The Storytelling of Back to the Future
Well, Back to the Future Day is over. From now on, Back to the Future is officially a historical film. Instead of bemoaning the passage of time, let’s take a moment take a moment to appreciate what makes this movie so classic. Because aside from being funny and wildly entertaining, Back to the Future is well written and tightly plotted, rare virtues in Hollywood or out*.
Setups and Payoffs
This movie is all about setup and payoff. The first act, especially the scene with the McFly family at the dinner table, is stuffed with detail about the characters, their pasts, and the history of the town, all of which will become pertinent to the plot in the second act. But the exposition is never forced. It always flows naturally out of the characters’ actions. For instance, Marty needs to acquire the flyer about the clock tower, but simply being handed the flyer isn’t enough; he would have no reason to keep it. Solution: Jennifer writes her number on the flyer. The additional detail that she’s at her grandma’s house explains why her boyfriend doesn’t already have her number. This kind of precision continues throughout the movie.
Practically every joke has a setup and a payoff, too. This joke structure is great for a time-travel story, since it gives a sense of repetition. And every time Marty’s parents do something that he did earlier (or vice versa) it underlines the main theme of the movie: Marty learning to understand his parents and discovering how much he has in common with them.
But all those setups require a long first act, which could easily lose interest (notice how the movie drags whenever the jokeless Jennifer is onscreen). So the structure of the jokes varies. Most have the setup first, followed by the joke. But sometimes, like when Marty blows out the speaker, the joke comes first and a callback comes later. And better still, whenever possible, the setup and payoff are both jokes.
And isn’t it great that the movie allows Marty to be the butt of jokes instead of relegating him to the role of good-looking straight man?
Back to the Future has three main sets of stakes: Marty must return to the future, he must hook up his parents, and he must warn Doc about his death. (More on the latter below.) Notice the order in which the stakes are established. Marty’s initial goal is to get back to his own time, but before he can find Doc and figure out a plan, he’s already met his parents and accidentally changed their future.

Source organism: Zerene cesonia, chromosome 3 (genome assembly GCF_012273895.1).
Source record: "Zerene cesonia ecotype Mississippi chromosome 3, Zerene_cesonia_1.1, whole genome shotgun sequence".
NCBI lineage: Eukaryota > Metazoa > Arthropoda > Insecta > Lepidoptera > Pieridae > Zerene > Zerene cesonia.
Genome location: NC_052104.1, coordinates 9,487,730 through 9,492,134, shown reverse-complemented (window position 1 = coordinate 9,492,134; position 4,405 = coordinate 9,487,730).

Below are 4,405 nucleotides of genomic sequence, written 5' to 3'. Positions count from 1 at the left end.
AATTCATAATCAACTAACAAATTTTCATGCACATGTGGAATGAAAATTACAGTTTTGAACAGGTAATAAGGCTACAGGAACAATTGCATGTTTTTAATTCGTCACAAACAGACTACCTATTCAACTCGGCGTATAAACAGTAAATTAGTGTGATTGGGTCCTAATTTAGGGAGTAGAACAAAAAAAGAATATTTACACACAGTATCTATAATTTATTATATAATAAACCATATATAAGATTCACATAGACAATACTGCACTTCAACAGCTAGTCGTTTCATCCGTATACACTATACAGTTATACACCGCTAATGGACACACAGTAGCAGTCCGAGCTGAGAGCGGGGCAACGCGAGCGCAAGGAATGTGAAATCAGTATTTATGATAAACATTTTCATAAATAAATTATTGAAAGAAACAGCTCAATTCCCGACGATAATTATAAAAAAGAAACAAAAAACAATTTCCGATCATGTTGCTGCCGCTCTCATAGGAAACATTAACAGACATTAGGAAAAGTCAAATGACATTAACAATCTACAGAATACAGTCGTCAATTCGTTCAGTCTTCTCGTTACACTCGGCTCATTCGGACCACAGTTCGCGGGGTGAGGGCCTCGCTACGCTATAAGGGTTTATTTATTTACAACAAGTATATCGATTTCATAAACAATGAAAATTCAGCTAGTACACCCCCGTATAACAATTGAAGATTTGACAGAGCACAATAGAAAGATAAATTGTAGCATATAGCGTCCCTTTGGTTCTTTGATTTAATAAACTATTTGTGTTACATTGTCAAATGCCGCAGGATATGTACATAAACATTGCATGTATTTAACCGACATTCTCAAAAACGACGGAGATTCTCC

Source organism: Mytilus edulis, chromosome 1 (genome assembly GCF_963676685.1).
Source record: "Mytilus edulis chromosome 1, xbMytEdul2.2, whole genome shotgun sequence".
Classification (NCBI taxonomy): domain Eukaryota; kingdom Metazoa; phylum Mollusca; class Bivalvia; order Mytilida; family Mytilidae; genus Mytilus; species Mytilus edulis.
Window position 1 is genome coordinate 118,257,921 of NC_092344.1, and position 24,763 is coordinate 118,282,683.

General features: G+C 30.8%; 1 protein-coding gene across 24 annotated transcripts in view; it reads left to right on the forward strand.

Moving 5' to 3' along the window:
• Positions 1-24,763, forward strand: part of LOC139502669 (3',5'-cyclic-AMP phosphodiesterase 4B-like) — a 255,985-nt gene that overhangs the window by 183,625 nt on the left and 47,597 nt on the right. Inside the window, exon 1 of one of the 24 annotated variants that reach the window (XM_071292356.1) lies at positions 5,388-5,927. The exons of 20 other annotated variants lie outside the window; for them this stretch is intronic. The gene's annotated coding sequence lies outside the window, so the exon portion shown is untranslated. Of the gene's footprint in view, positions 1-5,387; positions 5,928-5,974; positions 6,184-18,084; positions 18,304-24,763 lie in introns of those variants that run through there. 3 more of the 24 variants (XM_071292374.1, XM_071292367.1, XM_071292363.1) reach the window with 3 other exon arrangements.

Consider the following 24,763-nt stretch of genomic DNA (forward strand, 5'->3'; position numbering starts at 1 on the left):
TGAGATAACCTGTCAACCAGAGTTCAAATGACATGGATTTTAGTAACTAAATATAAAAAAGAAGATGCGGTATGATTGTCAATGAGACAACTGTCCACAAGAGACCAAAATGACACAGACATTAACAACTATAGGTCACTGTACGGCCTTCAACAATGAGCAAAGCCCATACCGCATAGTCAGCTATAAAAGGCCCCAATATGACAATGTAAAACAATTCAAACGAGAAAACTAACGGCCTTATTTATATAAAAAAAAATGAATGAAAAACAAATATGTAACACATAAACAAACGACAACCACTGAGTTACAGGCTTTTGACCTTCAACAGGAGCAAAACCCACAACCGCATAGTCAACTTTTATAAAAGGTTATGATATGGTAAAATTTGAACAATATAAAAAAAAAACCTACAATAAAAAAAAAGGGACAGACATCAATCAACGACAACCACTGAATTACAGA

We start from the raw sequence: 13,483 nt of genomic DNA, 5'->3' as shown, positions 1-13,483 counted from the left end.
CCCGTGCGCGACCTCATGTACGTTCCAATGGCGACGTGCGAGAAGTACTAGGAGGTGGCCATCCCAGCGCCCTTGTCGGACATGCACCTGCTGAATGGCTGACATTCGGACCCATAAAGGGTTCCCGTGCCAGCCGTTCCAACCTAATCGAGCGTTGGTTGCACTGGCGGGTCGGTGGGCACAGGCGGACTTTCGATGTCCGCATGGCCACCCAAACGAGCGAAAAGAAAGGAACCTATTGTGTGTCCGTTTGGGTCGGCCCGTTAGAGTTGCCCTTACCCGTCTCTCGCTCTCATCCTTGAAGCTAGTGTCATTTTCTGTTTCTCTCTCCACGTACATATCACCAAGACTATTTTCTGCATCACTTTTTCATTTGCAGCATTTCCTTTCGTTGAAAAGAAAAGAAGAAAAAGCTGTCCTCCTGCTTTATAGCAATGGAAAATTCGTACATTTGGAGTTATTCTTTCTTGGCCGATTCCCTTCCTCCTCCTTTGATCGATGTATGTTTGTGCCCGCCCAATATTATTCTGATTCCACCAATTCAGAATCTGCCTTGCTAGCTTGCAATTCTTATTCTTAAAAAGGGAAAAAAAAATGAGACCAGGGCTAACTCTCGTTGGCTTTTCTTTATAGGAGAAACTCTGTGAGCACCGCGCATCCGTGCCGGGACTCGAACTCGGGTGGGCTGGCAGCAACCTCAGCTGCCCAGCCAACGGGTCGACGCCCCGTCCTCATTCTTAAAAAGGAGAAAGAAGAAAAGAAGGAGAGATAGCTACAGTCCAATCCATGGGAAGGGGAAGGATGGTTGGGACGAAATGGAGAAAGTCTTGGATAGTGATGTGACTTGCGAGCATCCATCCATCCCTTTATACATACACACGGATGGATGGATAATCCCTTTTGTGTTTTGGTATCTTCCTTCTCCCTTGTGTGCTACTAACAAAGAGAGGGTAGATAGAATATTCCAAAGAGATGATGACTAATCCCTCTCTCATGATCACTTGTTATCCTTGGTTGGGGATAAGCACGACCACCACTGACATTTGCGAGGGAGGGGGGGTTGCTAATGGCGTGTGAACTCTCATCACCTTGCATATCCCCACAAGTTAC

This strengthens the story for two reasons. First, since Marty meets his parents before Doc warns him about changing the future, it comes across as an understandable mistake rather than a stupid blunder, maintaining him as a sympathetic character. Second, the overlapping order of the goals ensures that there’s never any downtime where the characters don’t have anything to do. Marty and Doc must wait a week for lightning to strike the clock tower, but Marty spends the entire time trying to deal with his parents. Meanwhile, the knowledge that Doc will be killed back in 1985 is an undercurrent throughout the film.
Compare this to an alternate plot structure: Marty goes back in time, finds Doc immediately, learns that he can’t return until Saturday, spends some time bumming around 1955, and then accidentally changes his parents’ future. While this tells essentially the same story, it’s a much weaker plot because it leaves gaps during which Marty has no active goal. The plot as written is tightly paced and keeps the viewer engaged.
Marty’s attempt to prevent Doc’s death is the film’s only non-comedic stakes, and it requires careful handling. If Marty doesn’t put enough effort into warning Doc, their relationship will seem cursory and insincere. On the other hand, if the film focuses too much on Doc’s death, it will lose its comedic value. Marty’s letter allows him to think he’s succeeded in warning Doc so that problem can take the back burner during the second act. Then, in the third act, he makes every possible effort to tell Doc until it becomes physically impossible, which makes his concern feel very authentic.
It’s the climax so great they put it in all three movies. The basic climax required by the plot would have been exciting enough: Marty must hit the wire at the exact time lightning strikes while going exactly 88 miles per hour. But they just keep piling on more beats: The wire gets unplugged and Doc must climb out onto the clock tower to plug it back in, then it’s too short to reach, then the Delorean won’t start, then the wire gets unplugged again, each beat increasing the tension.
Not only does this create an exciting, high-stakes climax, it’s also an incredibly fun climax. Action comedy is difficult. Jokes tend to undermine tension, so most movies set aside the humor during their action scenes. But Back to the Future seamlessly weaves them together, using the humor to build the stakes and vice versa. Action comedy this effective wouldn’t return until Guardians of the Galaxy.
Good plotting is invisible: While plot holes immediately jump out at the viewer, a well-constructed story moves through its beats without drawing attention to itself, leaving the viewer’s attention where it should be: On the characters, the action, and the jokes. Back to the Future is full of great jokes and memorable moments, but it’s the care taken with the writing and plotting that really elevates it and makes it a classic.
*In this post, I’m only discussing the first film. The sequels, while entertaining, aren’t nearly as tightly written.
Back to the Future is the property of Universal.